The program is one of only eight nationwide to be awarded a grant from the National League of Cities, and it has been featured at the Maryland Municipal League’s conference in October, where I spoke to a packed house of municipal officials from throughout the state.  In a nutshell, Bank on Gaithersburg, established in September 2009, seeks to help residents access mainstream financial services, safeguard their money, and identify opportunities for future asset building. The program focuses on increasing the availability of no-cost starter accounts, raising awareness about the benefits of account ownership, encouraging the opening of accounts, and providing free financial education.  In showcasing the program during the month of June, city staff will focus on promotion, outreach, and events.  Look for information about Bank on Gaithersburg presented via events (flea markets, farmers’ markets, open houses, classes), signs, publications, the City’s website and TV station, bus stops, letters, brochures, and other displays.

Ryan presents Bank on Gaithersburg during the "Big Ideas Forum" at the Maryland Municipal League's fall conference.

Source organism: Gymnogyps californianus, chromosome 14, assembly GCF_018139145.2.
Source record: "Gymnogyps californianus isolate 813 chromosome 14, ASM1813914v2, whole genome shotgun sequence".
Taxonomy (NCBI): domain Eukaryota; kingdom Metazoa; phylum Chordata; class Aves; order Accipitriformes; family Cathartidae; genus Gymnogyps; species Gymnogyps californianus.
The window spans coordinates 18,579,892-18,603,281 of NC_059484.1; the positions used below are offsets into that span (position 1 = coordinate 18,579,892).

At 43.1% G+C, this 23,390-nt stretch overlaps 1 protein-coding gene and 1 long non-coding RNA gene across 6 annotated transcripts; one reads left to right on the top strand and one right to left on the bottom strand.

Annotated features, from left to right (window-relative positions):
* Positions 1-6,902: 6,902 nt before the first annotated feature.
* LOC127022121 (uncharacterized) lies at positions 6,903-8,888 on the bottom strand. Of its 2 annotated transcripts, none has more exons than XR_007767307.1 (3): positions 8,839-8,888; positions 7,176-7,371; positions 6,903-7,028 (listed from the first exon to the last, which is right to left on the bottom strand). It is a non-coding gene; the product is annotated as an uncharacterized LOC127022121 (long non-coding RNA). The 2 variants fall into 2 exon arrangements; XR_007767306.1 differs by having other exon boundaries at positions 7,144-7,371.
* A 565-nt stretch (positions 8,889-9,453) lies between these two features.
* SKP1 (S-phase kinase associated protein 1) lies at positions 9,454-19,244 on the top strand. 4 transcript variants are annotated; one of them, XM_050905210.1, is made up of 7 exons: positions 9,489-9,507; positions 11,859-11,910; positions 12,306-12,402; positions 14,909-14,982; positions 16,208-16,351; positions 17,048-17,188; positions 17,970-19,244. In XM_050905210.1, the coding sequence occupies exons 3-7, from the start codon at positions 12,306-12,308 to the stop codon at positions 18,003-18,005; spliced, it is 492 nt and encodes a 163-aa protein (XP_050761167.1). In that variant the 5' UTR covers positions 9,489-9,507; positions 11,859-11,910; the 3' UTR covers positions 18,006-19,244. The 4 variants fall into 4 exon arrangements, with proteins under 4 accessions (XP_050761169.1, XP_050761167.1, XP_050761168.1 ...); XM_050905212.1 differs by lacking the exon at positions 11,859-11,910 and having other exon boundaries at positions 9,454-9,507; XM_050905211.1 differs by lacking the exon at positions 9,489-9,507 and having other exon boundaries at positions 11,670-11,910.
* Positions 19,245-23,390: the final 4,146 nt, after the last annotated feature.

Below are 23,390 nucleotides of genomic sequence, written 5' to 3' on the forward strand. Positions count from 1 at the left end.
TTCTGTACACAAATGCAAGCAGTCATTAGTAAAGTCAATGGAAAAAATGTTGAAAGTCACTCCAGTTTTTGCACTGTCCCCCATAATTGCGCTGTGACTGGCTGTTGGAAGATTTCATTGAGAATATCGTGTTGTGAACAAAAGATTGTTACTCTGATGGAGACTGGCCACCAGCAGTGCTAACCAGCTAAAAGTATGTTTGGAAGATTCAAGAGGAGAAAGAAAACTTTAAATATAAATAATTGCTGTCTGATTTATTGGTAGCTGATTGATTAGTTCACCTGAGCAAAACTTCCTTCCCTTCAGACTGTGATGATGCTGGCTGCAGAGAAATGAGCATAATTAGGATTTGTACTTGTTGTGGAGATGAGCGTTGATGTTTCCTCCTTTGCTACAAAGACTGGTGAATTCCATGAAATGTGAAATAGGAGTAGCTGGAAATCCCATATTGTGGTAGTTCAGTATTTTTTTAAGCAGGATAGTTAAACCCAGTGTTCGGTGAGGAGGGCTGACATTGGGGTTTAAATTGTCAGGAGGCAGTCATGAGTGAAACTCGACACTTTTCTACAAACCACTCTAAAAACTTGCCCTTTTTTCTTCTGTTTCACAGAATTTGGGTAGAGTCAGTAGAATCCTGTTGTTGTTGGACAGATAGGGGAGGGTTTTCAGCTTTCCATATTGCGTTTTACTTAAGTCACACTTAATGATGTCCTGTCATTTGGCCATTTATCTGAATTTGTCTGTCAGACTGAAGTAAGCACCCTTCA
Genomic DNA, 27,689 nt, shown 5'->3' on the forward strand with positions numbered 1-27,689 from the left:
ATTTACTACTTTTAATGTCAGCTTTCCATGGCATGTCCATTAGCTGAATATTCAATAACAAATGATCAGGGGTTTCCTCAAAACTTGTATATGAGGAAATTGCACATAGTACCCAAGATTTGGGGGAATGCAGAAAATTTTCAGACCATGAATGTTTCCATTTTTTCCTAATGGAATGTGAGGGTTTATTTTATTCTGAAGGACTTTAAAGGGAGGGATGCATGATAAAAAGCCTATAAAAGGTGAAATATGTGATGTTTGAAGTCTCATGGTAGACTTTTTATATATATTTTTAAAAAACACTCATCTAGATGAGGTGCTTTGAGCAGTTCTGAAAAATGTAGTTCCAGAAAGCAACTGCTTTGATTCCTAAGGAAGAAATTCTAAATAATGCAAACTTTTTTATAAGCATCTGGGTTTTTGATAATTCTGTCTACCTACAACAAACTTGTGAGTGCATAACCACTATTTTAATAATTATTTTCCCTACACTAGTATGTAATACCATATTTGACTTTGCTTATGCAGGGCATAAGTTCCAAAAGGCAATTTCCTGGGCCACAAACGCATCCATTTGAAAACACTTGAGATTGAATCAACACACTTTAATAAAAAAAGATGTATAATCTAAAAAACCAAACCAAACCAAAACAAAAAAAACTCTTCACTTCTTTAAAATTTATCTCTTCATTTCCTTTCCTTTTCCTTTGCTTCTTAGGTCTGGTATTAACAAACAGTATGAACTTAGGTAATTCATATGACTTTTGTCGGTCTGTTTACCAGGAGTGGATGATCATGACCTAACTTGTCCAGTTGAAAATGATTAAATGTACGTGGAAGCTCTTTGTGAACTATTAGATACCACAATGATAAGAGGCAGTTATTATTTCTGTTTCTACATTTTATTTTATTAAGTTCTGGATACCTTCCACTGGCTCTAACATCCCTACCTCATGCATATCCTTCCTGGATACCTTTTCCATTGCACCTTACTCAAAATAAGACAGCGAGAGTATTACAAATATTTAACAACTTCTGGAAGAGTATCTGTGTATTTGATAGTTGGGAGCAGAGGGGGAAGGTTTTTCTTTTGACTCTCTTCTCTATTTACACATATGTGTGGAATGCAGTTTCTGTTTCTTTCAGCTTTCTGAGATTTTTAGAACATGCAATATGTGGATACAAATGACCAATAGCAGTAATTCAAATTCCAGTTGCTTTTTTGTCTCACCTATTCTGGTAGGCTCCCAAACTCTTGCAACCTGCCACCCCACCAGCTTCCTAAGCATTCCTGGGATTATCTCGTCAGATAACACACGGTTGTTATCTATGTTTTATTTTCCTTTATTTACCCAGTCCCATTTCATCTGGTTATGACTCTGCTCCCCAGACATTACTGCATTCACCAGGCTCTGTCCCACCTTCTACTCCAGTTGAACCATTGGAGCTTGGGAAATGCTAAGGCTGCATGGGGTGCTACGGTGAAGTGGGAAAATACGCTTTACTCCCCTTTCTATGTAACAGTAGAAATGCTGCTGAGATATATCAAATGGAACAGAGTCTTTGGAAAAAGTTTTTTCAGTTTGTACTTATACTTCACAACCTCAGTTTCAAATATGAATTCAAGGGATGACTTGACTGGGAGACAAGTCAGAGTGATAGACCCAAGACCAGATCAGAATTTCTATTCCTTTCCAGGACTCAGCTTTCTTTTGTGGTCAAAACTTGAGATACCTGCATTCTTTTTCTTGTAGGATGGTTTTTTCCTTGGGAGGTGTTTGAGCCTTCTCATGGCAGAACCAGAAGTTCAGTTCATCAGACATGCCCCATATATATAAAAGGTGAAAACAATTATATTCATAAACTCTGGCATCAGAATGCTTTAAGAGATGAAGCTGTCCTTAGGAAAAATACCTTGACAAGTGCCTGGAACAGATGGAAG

On May 24, 2011 the Montgomery County Community Action Board awarded Gaithersburg the Henry L. Dixon, Jr. Award for the work that Bank on Gaithersburg is doing to help low-income residents.  It has the potential to ripple outward to benefit the local housing market, local retail establishments, small businesses, educational institutions, and many other entities that rely on financially secure consumers or on loans from banks and credit unions.  When people are saving more, they can rely on a nest egg that makes them less likely to default on their mortgages, or run out of money for college tuition, or require food assistance from the government.  And with a little extra cash saved up, they can spend some of it at local restaurants and stores.  And the more that people deposit into local banks, the more leverage the banks have to free up credit for small business loans.  In recent months, the county, state, and federal governments have all taken steps toward establishing their own “Bank On”-style programs, but Gaithersburg was among the first!